As an ex-journalist, I have a habit of fact-checking headlines and rumours across the internet. Recent claims across certain media and LinkedIn suggests an impending government campaign “telling businesses to slash marketing and reduce costs to mitigate the cost of living crisis.”

This headline is hugely damaging to an already volatile sector.

Let’s pick the headlines apart.

I am seeing  many people sharing Marketing Week’s headline “GOVERNMENT ADVICE TO CUT MARKETING MAY BE ‘DEEPLY DAMAGING’ FOR UK ECONOMY.”

This headline is misleading.

Thus far, the government hasn’t actually released any form of PR saying this explicitly. The only source of this statement that I can find is from David Buttress (the government’s new “cost of living tsar”) who said the following comment in an interview with the BBC:

“If you think about all the money that’s spent on marketing and doing deals to promote some of the big leisure activities that the British people enjoy, let’s take some of that money,” David Buttress, former chief executive of Just Eat, told the BBC.

“Let’s refocus it on what really matters to people which is making their prices more competitive so their money goes further.”

This interview quote has travelled like Chinese Whispers on to LinkedIn as: “Government advising businesses to slash marketing spend.”

To me, this reads as a very ill-thought out example of HIS idea of cost cutting measures. Not, as some media outlets have stated, explicit advice to cut marketing budgets.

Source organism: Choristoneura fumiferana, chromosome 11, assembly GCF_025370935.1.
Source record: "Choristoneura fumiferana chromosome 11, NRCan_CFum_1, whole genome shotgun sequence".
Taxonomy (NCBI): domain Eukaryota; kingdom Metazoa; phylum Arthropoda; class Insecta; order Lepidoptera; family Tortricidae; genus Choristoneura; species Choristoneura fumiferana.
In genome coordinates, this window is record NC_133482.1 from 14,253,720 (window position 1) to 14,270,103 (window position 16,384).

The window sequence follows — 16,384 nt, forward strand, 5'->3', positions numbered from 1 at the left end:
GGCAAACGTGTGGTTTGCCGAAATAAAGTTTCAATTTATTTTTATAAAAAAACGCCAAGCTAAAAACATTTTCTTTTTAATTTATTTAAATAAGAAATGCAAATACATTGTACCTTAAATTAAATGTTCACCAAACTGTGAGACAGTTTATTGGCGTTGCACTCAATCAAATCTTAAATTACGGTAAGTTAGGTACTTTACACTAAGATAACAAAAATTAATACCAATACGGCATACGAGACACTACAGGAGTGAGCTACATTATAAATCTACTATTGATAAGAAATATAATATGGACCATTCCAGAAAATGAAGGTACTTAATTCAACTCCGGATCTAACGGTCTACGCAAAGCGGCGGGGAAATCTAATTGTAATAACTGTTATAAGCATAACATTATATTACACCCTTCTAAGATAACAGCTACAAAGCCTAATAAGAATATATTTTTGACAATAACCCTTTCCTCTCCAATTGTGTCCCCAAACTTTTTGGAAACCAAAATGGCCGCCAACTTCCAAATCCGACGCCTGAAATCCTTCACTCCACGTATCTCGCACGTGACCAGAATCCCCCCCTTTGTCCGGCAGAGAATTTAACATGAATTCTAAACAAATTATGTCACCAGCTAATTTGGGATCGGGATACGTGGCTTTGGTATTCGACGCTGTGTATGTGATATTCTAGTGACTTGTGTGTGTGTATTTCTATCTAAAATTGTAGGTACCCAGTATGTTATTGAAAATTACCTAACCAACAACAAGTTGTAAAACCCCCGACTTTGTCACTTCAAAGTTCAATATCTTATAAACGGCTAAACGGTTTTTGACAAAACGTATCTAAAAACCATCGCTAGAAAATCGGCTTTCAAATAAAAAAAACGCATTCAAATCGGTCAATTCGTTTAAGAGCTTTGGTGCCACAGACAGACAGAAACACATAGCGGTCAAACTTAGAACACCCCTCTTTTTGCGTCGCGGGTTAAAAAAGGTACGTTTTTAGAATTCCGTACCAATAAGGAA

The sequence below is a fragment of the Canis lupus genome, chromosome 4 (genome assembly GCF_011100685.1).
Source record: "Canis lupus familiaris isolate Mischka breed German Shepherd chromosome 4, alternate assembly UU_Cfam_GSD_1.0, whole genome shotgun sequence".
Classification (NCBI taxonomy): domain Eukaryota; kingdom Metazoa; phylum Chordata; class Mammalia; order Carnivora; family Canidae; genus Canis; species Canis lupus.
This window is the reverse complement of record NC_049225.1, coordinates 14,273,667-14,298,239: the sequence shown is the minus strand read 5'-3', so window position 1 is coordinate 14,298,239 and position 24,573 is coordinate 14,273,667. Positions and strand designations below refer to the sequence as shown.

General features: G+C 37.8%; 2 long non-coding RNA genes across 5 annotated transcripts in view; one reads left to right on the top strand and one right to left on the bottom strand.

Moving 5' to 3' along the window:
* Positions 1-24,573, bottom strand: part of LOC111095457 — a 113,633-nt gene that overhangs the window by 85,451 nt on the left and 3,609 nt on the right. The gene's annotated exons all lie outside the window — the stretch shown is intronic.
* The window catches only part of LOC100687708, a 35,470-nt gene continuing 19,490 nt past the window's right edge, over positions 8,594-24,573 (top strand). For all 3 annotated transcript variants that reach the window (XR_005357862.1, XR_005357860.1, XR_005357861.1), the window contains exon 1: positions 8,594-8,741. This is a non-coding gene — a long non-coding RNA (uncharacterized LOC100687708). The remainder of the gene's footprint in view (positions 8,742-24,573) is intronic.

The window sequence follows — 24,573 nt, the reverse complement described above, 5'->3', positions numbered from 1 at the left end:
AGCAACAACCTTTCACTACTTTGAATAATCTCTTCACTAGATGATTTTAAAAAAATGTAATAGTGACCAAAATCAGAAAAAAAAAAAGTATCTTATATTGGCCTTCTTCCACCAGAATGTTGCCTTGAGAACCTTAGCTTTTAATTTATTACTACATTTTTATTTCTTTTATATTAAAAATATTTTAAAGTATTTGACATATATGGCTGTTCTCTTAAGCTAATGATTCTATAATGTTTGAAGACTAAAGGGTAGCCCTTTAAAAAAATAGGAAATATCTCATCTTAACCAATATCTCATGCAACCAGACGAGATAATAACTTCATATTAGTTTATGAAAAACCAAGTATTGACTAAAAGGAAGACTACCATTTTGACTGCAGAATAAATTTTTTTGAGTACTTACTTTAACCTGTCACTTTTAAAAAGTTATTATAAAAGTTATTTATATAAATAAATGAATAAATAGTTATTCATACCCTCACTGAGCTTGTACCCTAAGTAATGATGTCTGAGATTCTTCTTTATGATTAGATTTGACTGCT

Actually, the campaign, which will have a fancy slogan, will be focused on encouraging businesses to lower prices for the consumer. Which I do agree is not a particularly well thought out concept and will be impossible for SMEs and micro businesses to meet.

To be honest, I’d say it’s all going to be a bit of a s**t show of a campaign being paid for by the tax-payers.

Oh the irony.

The BBC has reported: “It’s understood the slogan, which is still being decided, will promote a message about helping out in tough times, which businesses could display to give them “kudos”, as a government source put it, by cutting their prices for consumers using money they would otherwise use on marketing.”

“…it’s understood…”

“…a government source…”

Powerful journalism.

But if anyone can please point me in the direction of a better source for these headlines, I’d be much appreciative.